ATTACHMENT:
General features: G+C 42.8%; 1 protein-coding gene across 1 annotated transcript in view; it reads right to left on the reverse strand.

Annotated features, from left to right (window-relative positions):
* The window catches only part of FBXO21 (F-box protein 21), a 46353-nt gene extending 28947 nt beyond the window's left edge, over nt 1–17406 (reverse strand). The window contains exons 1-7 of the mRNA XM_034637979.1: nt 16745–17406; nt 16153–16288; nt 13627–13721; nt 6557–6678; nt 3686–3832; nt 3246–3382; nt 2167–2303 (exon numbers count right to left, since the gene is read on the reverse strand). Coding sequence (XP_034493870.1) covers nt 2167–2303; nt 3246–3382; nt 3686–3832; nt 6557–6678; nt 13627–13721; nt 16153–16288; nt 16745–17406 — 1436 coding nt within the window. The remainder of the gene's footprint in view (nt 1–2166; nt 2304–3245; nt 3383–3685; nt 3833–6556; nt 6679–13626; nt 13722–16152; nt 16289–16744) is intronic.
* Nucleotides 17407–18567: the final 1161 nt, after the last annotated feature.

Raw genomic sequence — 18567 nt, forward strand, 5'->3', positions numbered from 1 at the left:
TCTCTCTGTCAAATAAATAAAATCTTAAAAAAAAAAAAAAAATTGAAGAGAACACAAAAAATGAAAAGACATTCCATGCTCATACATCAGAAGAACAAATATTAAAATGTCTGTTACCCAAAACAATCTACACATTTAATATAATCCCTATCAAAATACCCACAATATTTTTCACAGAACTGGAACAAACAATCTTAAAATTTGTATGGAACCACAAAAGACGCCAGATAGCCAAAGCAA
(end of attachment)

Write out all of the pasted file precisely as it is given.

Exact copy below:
General features: G+C 42.8%; 1 protein-coding gene across 1 annotated transcript in view; it reads right to left on the reverse strand.

Annotated features, from left to right (window-relative positions):
* The window catches only part of FBXO21 (F-box protein 21), a 46353-nt gene extending 28947 nt beyond the window's left edge, over nt 1–17406 (reverse strand). The window contains exons 1-7 of the mRNA XM_034637979.1: nt 16745–17406; nt 16153–16288; nt 13627–13721; nt 6557–6678; nt 3686–3832; nt 3246–3382; nt 2167–2303 (exon numbers count right to left, since the gene is read on the reverse strand). Coding sequence (XP_034493870.1) covers nt 2167–2303; nt 3246–3382; nt 3686–3832; nt 6557–6678; nt 13627–13721; nt 16153–16288; nt 16745–17406 — 1436 coding nt within the window. The remainder of the gene's footprint in view (nt 1–2166; nt 2304–3245; nt 3383–3685; nt 3833–6556; nt 6679–13626; nt 13722–16152; nt 16289–16744) is intronic.
* Nucleotides 17407–18567: the final 1161 nt, after the last annotated feature.

Raw genomic sequence — 18567 nt, forward strand, 5'->3', positions numbered from 1 at the left:
TCTCTCTGTCAAATAAATAAAATCTTAAAAAAAAAAAAAAAATTGAAGAGAACACAAAAAATGAAAAGACATTCCATGCTCATACATCAGAAGAACAAATATTAAAATGTCTGTTACCCAAAACAATCTACACATTTAATATAATCCCTATCAAAATACCCACAATATTTTTCACAGAACTGGAACAAACAATCTTAAAATTTGTATGGAACCACAAAAGACGCCAGATAGCCAAAGCAA